A couple of weeks, Google CSE blog announced the release of a new feature and a new kind of Custom Search Engine (CSE) that you could create on the fly. This post dig a bit deeper and describe the underlying infrastructure that powers this. With our new Linked CSEs, we are exposing the API to create and control CSEs.
Until now, you created a CSE either by using the wizard or by writing an XML file and uploading it to Google (via the “Advanced” tab on the control panel). To change any aspect of the CSE, you had to either use the control panel or upload the new XML specification. This imposed several limitations:
- Creating and maintaining a CSE was a manual process.
- It was difficult to create a large number of CSEs.
- It was difficult to use other data sources such as iCal, RSS, Google Base, etc. to programmatically create CSEs.
The search box code for these CSEs (found on the “Code” tab in the control panel) includes a “cx” parameter with every search request (for example, <input type=”hidden” name=”cx” value=”005946352831473999820:qs1idu8ptku” />), which specifies an internal identifier for the CSE.
How does this work? With Linked CSEs, you designate a CSE specification URL with each search request (as a hidden form field in your search box HTML code). Google retrieves the CSE specification from the URL when your user searches in the CSE. We cache and refresh the results so that only the first search to your CSE incurs any delay. The flexibility to specify how your search engine should behave, just when your user is doing the query, using whatever data sources you want, opens up many possibilities:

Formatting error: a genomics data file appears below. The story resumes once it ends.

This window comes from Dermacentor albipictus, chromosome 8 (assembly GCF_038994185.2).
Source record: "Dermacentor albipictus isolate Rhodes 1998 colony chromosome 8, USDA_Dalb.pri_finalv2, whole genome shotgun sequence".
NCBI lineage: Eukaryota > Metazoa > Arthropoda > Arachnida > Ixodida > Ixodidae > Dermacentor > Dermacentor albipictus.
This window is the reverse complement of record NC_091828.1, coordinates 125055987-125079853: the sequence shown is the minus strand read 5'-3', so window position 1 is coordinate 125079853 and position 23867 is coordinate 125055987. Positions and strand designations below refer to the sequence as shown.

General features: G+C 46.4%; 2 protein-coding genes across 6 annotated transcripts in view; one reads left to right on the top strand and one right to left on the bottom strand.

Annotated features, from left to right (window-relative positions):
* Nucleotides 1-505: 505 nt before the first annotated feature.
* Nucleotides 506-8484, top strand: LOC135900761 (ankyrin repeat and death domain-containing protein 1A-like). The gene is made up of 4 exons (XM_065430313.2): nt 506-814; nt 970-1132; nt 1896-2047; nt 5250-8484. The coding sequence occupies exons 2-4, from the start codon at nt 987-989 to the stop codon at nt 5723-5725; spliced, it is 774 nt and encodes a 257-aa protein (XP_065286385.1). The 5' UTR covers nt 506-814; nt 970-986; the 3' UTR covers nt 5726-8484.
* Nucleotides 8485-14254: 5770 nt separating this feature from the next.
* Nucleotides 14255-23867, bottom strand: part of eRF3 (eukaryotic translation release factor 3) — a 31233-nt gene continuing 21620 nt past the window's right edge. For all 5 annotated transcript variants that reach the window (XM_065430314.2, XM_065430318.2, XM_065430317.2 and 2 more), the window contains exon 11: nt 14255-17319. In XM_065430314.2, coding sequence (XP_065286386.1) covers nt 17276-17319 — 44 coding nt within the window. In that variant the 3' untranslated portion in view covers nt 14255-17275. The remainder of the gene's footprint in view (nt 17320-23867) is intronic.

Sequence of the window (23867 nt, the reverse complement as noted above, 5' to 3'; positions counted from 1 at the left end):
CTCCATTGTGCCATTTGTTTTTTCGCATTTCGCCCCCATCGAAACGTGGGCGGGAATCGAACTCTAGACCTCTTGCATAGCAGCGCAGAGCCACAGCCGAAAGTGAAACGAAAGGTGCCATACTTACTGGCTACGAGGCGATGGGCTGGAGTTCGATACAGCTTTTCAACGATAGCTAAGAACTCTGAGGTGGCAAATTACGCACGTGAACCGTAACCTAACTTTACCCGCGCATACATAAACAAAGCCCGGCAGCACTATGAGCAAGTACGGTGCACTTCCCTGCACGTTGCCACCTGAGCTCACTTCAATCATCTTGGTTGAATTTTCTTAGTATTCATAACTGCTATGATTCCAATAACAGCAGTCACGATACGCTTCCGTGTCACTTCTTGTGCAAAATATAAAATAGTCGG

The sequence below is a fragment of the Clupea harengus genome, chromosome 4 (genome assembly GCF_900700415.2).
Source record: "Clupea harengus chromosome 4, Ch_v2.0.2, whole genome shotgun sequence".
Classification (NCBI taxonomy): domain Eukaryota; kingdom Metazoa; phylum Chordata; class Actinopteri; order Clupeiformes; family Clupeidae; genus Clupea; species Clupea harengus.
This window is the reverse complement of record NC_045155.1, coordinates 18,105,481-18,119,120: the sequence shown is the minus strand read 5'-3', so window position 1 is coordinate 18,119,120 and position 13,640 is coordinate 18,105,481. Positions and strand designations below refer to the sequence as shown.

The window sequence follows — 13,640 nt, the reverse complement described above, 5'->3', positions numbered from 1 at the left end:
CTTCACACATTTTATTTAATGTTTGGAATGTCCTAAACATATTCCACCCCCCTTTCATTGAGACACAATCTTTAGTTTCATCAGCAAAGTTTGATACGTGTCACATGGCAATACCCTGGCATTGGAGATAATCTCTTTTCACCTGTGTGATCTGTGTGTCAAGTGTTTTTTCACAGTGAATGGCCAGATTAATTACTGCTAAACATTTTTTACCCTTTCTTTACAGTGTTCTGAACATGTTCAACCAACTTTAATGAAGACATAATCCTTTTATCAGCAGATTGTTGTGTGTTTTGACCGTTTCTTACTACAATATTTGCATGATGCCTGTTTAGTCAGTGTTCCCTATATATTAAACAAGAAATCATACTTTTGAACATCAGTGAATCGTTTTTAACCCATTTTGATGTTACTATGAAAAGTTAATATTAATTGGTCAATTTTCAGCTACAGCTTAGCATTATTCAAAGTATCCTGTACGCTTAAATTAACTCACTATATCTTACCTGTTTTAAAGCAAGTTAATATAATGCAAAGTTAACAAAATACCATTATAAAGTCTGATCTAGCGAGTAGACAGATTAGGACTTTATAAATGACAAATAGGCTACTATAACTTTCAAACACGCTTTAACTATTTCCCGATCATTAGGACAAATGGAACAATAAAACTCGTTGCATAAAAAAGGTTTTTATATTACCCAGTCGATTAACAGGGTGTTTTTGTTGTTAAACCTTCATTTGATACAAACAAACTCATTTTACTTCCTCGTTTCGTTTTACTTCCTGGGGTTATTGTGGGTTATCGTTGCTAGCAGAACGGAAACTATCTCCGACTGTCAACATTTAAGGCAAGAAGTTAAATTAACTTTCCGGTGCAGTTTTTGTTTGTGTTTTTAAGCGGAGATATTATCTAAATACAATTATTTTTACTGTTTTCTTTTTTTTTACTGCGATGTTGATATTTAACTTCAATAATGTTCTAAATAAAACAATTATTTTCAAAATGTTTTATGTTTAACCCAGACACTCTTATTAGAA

- You can use our makecse tool to generate CSEs from different sources of links:
- You can combine multiple sources of links using our makeannotations tool and the <Include> tag. For example, its easy to create a search engine from the links on the front pages of techmeme, slashdot and digg.
- You can write your own tools to produce <Annotations /> XML from other data sources such as Google Calendar or iCal feeds, Google Base or any other structured source of information.
- You can automatically generate any number of CSEs, each possibly tuned to a particular user. For example, we’ve created a sample that builds a CSE from a user’s digg.com friend network and submissions using the Digg API. Try it out and view the source. This makes use of two simple python CGI scripts:
- diggannos.py generates <Annotations> from the specified user’s submitted stories
- diggcse.py generates <GoogleCustomizations> from the specified user’s friend network. For each friend, it generates an <Include> element pointing to the appropriate diggannos.py URL
You can test any Custom Search Engine XML by going to http://www.google.com/coop/cse/cref and entering the URL. Putting a search box on your site is as easy as copying a small bit of HTML code and modifying the “cref” parameter.
Linked CSEs are a very big step for Google Custom Search. We hope you will find them as cool as we do.
Source:→ Google Custom Search Blog
Google, Custom Search Engine, CSEs, API, On The Fily, Featured News, CSE News